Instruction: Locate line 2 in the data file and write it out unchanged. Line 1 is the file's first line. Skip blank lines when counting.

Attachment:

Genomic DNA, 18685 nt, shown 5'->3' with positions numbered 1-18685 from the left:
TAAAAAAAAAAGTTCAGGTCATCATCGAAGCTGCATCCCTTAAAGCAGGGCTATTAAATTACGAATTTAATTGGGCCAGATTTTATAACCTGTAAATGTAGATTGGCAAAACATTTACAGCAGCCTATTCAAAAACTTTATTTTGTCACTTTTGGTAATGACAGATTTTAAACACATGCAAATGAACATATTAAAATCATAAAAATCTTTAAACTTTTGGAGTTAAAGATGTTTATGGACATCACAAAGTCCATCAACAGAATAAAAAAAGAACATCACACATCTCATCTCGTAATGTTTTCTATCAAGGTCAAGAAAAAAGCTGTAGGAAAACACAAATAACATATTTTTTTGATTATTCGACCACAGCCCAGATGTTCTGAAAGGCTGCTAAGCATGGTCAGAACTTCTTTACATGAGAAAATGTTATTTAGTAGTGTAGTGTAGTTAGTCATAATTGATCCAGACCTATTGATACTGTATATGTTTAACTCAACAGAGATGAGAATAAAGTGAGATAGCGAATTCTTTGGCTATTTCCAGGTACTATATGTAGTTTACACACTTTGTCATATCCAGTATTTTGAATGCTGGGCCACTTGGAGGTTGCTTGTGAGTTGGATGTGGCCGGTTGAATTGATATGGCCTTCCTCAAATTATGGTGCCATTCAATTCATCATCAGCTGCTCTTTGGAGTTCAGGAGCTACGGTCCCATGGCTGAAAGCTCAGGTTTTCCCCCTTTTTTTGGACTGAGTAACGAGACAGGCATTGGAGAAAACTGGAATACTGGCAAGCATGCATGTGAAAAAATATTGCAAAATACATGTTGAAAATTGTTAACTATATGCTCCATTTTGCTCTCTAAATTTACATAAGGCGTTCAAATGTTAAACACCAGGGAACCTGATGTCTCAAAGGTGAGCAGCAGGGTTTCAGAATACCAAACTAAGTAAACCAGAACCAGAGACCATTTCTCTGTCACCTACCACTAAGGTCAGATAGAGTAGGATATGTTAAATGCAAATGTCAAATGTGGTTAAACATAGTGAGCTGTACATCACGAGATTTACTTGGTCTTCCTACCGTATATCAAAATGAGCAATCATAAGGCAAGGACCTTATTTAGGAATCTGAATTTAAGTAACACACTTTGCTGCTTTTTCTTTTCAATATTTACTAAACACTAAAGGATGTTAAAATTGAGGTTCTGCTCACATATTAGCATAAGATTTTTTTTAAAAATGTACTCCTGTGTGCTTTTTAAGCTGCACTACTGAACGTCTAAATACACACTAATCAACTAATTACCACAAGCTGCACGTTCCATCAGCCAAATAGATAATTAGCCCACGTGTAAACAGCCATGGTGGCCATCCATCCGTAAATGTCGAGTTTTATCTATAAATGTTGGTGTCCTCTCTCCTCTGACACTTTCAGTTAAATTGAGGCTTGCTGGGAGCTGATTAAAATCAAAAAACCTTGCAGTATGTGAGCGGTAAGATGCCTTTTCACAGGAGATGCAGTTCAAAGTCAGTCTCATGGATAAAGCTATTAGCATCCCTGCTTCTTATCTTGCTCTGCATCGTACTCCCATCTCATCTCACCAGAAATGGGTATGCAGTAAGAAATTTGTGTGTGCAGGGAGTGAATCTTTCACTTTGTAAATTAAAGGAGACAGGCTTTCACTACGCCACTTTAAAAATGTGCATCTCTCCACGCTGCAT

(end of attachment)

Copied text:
TAAAAAAAAAAGTTCAGGTCATCATCGAAGCTGCATCCCTTAAAGCAGGGCTATTAAATTACGAATTTAATTGGGCCAGATTTTATAACCTGTAAATGTAGATTGGCAAAACATTTACAGCAGCCTATTCAAAAACTTTATTTTGTCACTTTTGGTAATGACAGATTTTAAACACATGCAAATGAACATATTAAAATCATAAAAATCTTTAAACTTTTGGAGTTAAAGATGTTTATGGACATCACAAAGTCCATCAACAGAATAAAAAAAGAACATCACACATCTCATCTCGTAATGTTTTCTATCAAGGTCAAGAAAAAAGCTGTAGGAAAACACAAATAACATATTTTTTTGATTATTCGACCACAGCCCAGATGTTCTGAAAGGCTGCTAAGCATGGTCAGAACTTCTTTACATGAGAAAATGTTATTTAGTAGTGTAGTGTAGTTAGTCATAATTGATCCAGACCTATTGATACTGTATATGTTTAACTCAACAGAGATGAGAATAAAGTGAGATAGCGAATTCTTTGGCTATTTCCAGGTACTATATGTAGTTTACACACTTTGTCATATCCAGTATTTTGAATGCTGGGCCACTTGGAGGTTGCTTGTGAGTTGGATGTGGCCGGTTGAATTGATATGGCCTTCCTCAAATTATGGTGCCATTCAATTCATCATCAGCTGCTCTTTGGAGTTCAGGAGCTACGGTCCCATGGCTGAAAGCTCAGGTTTTCCCCCTTTTTTTGGACTGAGTAACGAGACAGGCATTGGAGAAAACTGGAATACTGGCAAGCATGCATGTGAAAAAATATTGCAAAATACATGTTGAAAATTGTTAACTATATGCTCCATTTTGCTCTCTAAATTTACATAAGGCGTTCAAATGTTAAACACCAGGGAACCTGATGTCTCAAAGGTGAGCAGCAGGGTTTCAGAATACCAAACTAAGTAAACCAGAACCAGAGACCATTTCTCTGTCACCTACCACTAAGGTCAGATAGAGTAGGATATGTTAAATGCAAATGTCAAATGTGGTTAAACATAGTGAGCTGTACATCACGAGATTTACTTGGTCTTCCTACCGTATATCAAAATGAGCAATCATAAGGCAAGGACCTTATTTAGGAATCTGAATTTAAGTAACACACTTTGCTGCTTTTTCTTTTCAATATTTACTAAACACTAAAGGATGTTAAAATTGAGGTTCTGCTCACATATTAGCATAAGATTTTTTTTAAAAATGTACTCCTGTGTGCTTTTTAAGCTGCACTACTGAACGTCTAAATACACACTAATCAACTAATTACCACAAGCTGCACGTTCCATCAGCCAAATAGATAATTAGCCCACGTGTAAACAGCCATGGTGGCCATCCATCCGTAAATGTCGAGTTTTATCTATAAATGTTGGTGTCCTCTCTCCTCTGACACTTTCAGTTAAATTGAGGCTTGCTGGGAGCTGATTAAAATCAAAAAACCTTGCAGTATGTGAGCGGTAAGATGCCTTTTCACAGGAGATGCAGTTCAAAGTCAGTCTCATGGATAAAGCTATTAGCATCCCTGCTTCTTATCTTGCTCTGCATCGTACTCCCATCTCATCTCACCAGAAATGGGTATGCAGTAAGAAATTTGTGTGTGCAGGGAGTGAATCTTTCACTTTGTAAATTAAAGGAGACAGGCTTTCACTACGCCACTTTAAAAATGTGCATCTCTCCACGCTGCAT